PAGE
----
speed, high rep exercise that's best trained with 2 to 3 sets of 20
This is another great movement
for the lower back, glutes, and hamstrings. Stand on a four inch
box and pull deadlifts. The key here is you'll not touch the floor
until the set is finished. The bar will stop short of the floor by
a few inches before you complete the next rep. I've seen this trained
two ways. First, for a couple of heavy sets of 3 to 5 reps; second,
for a few sets of 15 to 20 reps.
dragging is a very underrated hamstring movement. There are a few ways
to really hit your hamstring with the sled. The most popular is forward
walking where you make sure to really kick the front leg out.
The second method is to grab the sled handle or strap
behind your knees with a close stance. While in the bent over position,
keep your hands behind your knees while walking forward. You'll only
be able to take small steps but after a few steps you'll know right
away what you're training.
There are two very good ways to drag the sled for hamstrings.
First is with very heavy weight for 15 to 20 steps per set. The second
is with lighter weight for 70 to 100 steps per set.
movement is performed on a glute ham bench or a standard hyper extension
or back raise bench. To perform it, set your body on the bench as you
would a back raise. You'll be in a facedown, rounded over position
with your heels and toes off of the toe plate. The only thing holding
you should be your heals against the pad. If you're using a GHR bench
you'll want to set the toe plate forward so your knees are just off
To begin, arch your lower back as hard as you can and
force your heals into the pad. Pull yourself into the horizontal position
and then try to leg curl your way up another three to four inches.
If done correctly, you'll only be able to pull yourself up a few inches.
When you hit your highest spot, you'll hold statically for a three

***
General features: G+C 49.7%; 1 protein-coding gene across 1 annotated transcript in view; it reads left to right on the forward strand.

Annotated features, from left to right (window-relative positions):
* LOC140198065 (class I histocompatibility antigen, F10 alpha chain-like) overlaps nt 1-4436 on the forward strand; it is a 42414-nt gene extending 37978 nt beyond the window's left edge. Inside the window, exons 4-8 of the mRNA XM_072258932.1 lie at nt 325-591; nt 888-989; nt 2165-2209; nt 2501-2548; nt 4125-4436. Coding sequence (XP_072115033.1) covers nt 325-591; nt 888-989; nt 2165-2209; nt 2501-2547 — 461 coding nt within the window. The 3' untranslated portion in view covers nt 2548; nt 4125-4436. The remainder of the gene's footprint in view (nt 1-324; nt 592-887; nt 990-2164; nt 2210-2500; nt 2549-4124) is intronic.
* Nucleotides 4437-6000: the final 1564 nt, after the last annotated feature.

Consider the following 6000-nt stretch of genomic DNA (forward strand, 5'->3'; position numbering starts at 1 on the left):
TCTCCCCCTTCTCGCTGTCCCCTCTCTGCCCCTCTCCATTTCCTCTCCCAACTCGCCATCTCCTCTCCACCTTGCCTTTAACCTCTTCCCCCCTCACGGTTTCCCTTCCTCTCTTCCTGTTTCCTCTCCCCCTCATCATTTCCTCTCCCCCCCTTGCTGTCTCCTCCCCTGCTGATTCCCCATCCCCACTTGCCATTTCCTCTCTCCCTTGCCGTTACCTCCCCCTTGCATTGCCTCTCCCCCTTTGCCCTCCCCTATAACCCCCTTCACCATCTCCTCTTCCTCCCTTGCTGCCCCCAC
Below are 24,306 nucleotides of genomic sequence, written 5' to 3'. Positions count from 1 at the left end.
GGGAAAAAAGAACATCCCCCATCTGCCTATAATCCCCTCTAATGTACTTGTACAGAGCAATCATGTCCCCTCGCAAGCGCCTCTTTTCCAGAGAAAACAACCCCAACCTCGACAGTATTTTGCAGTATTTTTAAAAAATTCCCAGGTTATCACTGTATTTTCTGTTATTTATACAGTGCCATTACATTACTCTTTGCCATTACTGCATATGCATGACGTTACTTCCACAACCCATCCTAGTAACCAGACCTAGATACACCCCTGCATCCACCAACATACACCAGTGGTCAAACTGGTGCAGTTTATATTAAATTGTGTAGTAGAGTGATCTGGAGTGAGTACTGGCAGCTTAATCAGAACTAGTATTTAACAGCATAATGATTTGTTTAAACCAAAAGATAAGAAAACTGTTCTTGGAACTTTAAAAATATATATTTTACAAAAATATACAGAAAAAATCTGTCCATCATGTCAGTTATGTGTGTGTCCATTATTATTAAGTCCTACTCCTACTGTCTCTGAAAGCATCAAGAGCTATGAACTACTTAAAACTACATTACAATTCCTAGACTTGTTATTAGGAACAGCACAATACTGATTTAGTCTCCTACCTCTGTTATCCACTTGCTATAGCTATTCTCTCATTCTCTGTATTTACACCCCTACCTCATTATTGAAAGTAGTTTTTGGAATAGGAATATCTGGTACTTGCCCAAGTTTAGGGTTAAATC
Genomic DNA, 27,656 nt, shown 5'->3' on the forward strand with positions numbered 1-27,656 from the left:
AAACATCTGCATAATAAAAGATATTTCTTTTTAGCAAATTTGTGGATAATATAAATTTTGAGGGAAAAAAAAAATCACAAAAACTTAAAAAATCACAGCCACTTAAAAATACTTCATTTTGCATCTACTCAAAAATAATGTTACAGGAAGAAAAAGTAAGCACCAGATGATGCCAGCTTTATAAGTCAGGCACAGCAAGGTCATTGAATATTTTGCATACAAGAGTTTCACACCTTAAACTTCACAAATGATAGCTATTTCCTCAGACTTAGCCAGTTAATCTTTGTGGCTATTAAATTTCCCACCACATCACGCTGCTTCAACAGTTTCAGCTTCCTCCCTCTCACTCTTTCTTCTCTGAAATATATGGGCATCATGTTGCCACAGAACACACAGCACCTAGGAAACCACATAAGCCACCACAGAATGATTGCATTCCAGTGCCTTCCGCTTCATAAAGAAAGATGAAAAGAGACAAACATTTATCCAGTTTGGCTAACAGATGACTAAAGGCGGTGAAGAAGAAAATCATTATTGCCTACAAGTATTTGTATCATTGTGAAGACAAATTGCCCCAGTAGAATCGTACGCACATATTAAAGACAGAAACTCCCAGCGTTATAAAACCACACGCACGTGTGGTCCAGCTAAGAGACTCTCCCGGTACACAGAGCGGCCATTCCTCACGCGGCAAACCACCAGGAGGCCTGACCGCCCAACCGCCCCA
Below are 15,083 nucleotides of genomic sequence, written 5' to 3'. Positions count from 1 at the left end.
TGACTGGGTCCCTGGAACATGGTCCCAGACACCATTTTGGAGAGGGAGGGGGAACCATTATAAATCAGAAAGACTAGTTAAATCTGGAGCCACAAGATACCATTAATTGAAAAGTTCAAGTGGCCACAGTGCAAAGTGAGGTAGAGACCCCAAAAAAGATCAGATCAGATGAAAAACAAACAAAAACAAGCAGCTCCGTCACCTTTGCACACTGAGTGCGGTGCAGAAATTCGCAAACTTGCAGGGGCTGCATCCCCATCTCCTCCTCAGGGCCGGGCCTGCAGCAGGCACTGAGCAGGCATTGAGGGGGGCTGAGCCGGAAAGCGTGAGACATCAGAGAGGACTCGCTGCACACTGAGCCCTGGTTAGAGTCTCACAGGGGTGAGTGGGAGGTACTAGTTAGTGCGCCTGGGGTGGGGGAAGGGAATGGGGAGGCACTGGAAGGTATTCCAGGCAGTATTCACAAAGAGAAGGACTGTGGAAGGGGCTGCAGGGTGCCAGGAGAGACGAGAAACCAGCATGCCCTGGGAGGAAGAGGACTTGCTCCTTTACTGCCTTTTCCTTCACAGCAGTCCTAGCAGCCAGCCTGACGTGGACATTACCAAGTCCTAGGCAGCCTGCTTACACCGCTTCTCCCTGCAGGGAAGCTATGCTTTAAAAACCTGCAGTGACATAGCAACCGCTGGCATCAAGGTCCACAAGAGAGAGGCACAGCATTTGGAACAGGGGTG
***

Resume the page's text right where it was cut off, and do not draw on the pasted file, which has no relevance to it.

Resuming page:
count then lower. This is best trained for 4 to 6 sets to failure.
These torso movements
are intended to train the muscles of the lower back and abdominals. This
could very well be the most important group of the entire training program.
Many great movements for the training of maximum strength are listed
below. Choose one for the lower back and one for the abs. If you feel
the need, two can be performed for each muscle group, but try to keep
the total main session movements down to four to six movements. If you
feel the need for more torso work, add it to the warm-up or an extra
workout later in the day or on an off day.
movement is already described above. If you choose to do the exercise
as a hamstring movement, find something else to do for the torso work
or use a different method to train it.
is a great high rep movement. To perform this exercise, you'll need
to use a Jump Stretch flex band. Stand on the band with one end of
the loop under both feet using a medium stance. Place the other end
of the band around the upper traps. From here do a standard good morning
movement by bending over and standing up while keep the knees slightly
bent. Make sure you're forcing back onto your hamstrings as you bend
over. This movement can be trained a variety of ways for a few sets
of 20 reps to a few sets of 100 reps.
by placing a rope or leather triceps handle on the lat pulldown machine.
Face away from the machine and grab the rope behind your head with
both hands. Perform the movement in the same motion as a deadlift.
Start by pushing your abs out and then tighten them as hard as you
can. Bend over at the waist until your torso goes below parallel to
the floor. Reverse the motion in the same manner.
exercise will help strengthen your lower back. Using a glute ham raise
or back raise, lock your heels in and bend forward at the waist. Begin
the movement by arching yourself to a parallel position and holding
for a second. Return to the starting position slowly to avoid getting
is a great exercise for your abdominals. All you need is an ab wheel
(which can be purchased at EliteFTS.com). Start on your knees and roll